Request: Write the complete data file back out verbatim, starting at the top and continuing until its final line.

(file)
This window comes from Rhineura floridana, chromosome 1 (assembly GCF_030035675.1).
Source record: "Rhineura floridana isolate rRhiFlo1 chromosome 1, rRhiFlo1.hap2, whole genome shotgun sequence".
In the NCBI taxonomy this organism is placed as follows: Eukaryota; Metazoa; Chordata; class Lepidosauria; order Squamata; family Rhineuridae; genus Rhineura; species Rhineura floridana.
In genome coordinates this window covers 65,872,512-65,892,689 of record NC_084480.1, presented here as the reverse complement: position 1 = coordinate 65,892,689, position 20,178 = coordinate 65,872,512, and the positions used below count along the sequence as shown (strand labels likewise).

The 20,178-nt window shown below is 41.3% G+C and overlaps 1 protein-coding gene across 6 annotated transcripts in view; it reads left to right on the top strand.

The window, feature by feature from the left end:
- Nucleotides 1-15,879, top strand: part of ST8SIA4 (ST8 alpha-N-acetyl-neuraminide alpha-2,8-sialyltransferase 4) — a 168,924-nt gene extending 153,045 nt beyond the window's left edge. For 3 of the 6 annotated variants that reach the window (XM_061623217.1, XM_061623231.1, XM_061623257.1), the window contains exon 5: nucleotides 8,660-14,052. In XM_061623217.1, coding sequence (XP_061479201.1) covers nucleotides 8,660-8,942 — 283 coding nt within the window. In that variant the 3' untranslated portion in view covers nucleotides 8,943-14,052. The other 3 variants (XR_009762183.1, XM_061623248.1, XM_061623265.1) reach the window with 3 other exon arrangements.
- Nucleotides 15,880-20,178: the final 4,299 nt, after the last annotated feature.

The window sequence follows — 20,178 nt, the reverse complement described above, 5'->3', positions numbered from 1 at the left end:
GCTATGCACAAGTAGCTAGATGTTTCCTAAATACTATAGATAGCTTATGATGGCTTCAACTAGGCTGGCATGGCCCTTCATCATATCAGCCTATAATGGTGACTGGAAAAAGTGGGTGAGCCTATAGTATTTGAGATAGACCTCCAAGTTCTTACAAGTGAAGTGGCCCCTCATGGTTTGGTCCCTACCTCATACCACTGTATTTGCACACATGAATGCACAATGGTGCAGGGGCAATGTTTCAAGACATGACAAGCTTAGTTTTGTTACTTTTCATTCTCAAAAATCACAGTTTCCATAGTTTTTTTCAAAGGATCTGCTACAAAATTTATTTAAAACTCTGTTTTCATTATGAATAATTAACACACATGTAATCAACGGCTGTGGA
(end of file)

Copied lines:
This window comes from Rhineura floridana, chromosome 1 (assembly GCF_030035675.1).
Source record: "Rhineura floridana isolate rRhiFlo1 chromosome 1, rRhiFlo1.hap2, whole genome shotgun sequence".
In the NCBI taxonomy this organism is placed as follows: Eukaryota; Metazoa; Chordata; class Lepidosauria; order Squamata; family Rhineuridae; genus Rhineura; species Rhineura floridana.
In genome coordinates this window covers 65,872,512-65,892,689 of record NC_084480.1, presented here as the reverse complement: position 1 = coordinate 65,892,689, position 20,178 = coordinate 65,872,512, and the positions used below count along the sequence as shown (strand labels likewise).

The 20,178-nt window shown below is 41.3% G+C and overlaps 1 protein-coding gene across 6 annotated transcripts in view; it reads left to right on the top strand.

The window, feature by feature from the left end:
- Nucleotides 1-15,879, top strand: part of ST8SIA4 (ST8 alpha-N-acetyl-neuraminide alpha-2,8-sialyltransferase 4) — a 168,924-nt gene extending 153,045 nt beyond the window's left edge. For 3 of the 6 annotated variants that reach the window (XM_061623217.1, XM_061623231.1, XM_061623257.1), the window contains exon 5: nucleotides 8,660-14,052. In XM_061623217.1, coding sequence (XP_061479201.1) covers nucleotides 8,660-8,942 — 283 coding nt within the window. In that variant the 3' untranslated portion in view covers nucleotides 8,943-14,052. The other 3 variants (XR_009762183.1, XM_061623248.1, XM_061623265.1) reach the window with 3 other exon arrangements.
- Nucleotides 15,880-20,178: the final 4,299 nt, after the last annotated feature.

The window sequence follows — 20,178 nt, the reverse complement described above, 5'->3', positions numbered from 1 at the left end:
GCTATGCACAAGTAGCTAGATGTTTCCTAAATACTATAGATAGCTTATGATGGCTTCAACTAGGCTGGCATGGCCCTTCATCATATCAGCCTATAATGGTGACTGGAAAAAGTGGGTGAGCCTATAGTATTTGAGATAGACCTCCAAGTTCTTACAAGTGAAGTGGCCCCTCATGGTTTGGTCCCTACCTCATACCACTGTATTTGCACACATGAATGCACAATGGTGCAGGGGCAATGTTTCAAGACATGACAAGCTTAGTTTTGTTACTTTTCATTCTCAAAAATCACAGTTTCCATAGTTTTTTTCAAAGGATCTGCTACAAAATTTATTTAAAACTCTGTTTTCATTATGAATAATTAACACACATGTAATCAACGGCTGTGGA